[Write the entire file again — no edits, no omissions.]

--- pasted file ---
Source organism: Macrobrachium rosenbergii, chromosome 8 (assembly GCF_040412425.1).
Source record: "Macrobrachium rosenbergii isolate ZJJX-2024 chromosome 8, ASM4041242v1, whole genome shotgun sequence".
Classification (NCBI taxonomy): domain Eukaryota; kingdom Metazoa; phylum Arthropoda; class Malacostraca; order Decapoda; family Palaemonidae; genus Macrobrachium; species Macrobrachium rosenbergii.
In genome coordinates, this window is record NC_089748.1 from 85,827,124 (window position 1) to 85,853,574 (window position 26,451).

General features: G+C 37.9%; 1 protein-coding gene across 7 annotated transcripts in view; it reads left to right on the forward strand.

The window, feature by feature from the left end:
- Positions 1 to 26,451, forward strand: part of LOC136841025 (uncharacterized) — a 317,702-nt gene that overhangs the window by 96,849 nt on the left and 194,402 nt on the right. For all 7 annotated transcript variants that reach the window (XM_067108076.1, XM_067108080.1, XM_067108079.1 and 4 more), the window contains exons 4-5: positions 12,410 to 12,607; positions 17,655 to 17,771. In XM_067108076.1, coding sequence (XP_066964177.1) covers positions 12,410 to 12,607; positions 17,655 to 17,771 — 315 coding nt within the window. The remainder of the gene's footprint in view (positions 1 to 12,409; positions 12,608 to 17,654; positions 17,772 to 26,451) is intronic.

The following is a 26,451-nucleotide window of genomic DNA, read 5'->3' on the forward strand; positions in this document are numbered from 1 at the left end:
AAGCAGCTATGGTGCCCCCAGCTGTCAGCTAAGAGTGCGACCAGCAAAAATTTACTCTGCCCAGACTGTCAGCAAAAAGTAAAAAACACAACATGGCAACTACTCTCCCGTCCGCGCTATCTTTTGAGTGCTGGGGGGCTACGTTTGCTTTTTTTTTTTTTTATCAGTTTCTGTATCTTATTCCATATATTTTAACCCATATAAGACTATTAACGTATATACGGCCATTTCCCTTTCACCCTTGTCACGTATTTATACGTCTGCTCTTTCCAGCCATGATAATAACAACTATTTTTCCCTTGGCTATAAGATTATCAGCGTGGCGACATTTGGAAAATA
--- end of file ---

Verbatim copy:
Source organism: Macrobrachium rosenbergii, chromosome 8 (assembly GCF_040412425.1).
Source record: "Macrobrachium rosenbergii isolate ZJJX-2024 chromosome 8, ASM4041242v1, whole genome shotgun sequence".
Classification (NCBI taxonomy): domain Eukaryota; kingdom Metazoa; phylum Arthropoda; class Malacostraca; order Decapoda; family Palaemonidae; genus Macrobrachium; species Macrobrachium rosenbergii.
In genome coordinates, this window is record NC_089748.1 from 85,827,124 (window position 1) to 85,853,574 (window position 26,451).

General features: G+C 37.9%; 1 protein-coding gene across 7 annotated transcripts in view; it reads left to right on the forward strand.

The window, feature by feature from the left end:
- Positions 1 to 26,451, forward strand: part of LOC136841025 (uncharacterized) — a 317,702-nt gene that overhangs the window by 96,849 nt on the left and 194,402 nt on the right. For all 7 annotated transcript variants that reach the window (XM_067108076.1, XM_067108080.1, XM_067108079.1 and 4 more), the window contains exons 4-5: positions 12,410 to 12,607; positions 17,655 to 17,771. In XM_067108076.1, coding sequence (XP_066964177.1) covers positions 12,410 to 12,607; positions 17,655 to 17,771 — 315 coding nt within the window. The remainder of the gene's footprint in view (positions 1 to 12,409; positions 12,608 to 17,654; positions 17,772 to 26,451) is intronic.

The following is a 26,451-nucleotide window of genomic DNA, read 5'->3' on the forward strand; positions in this document are numbered from 1 at the left end:
AAGCAGCTATGGTGCCCCCAGCTGTCAGCTAAGAGTGCGACCAGCAAAAATTTACTCTGCCCAGACTGTCAGCAAAAAGTAAAAAACACAACATGGCAACTACTCTCCCGTCCGCGCTATCTTTTGAGTGCTGGGGGGCTACGTTTGCTTTTTTTTTTTTTTATCAGTTTCTGTATCTTATTCCATATATTTTAACCCATATAAGACTATTAACGTATATACGGCCATTTCCCTTTCACCCTTGTCACGTATTTATACGTCTGCTCTTTCCAGCCATGATAATAACAACTATTTTTCCCTTGGCTATAAGATTATCAGCGTGGCGACATTTGGAAAATA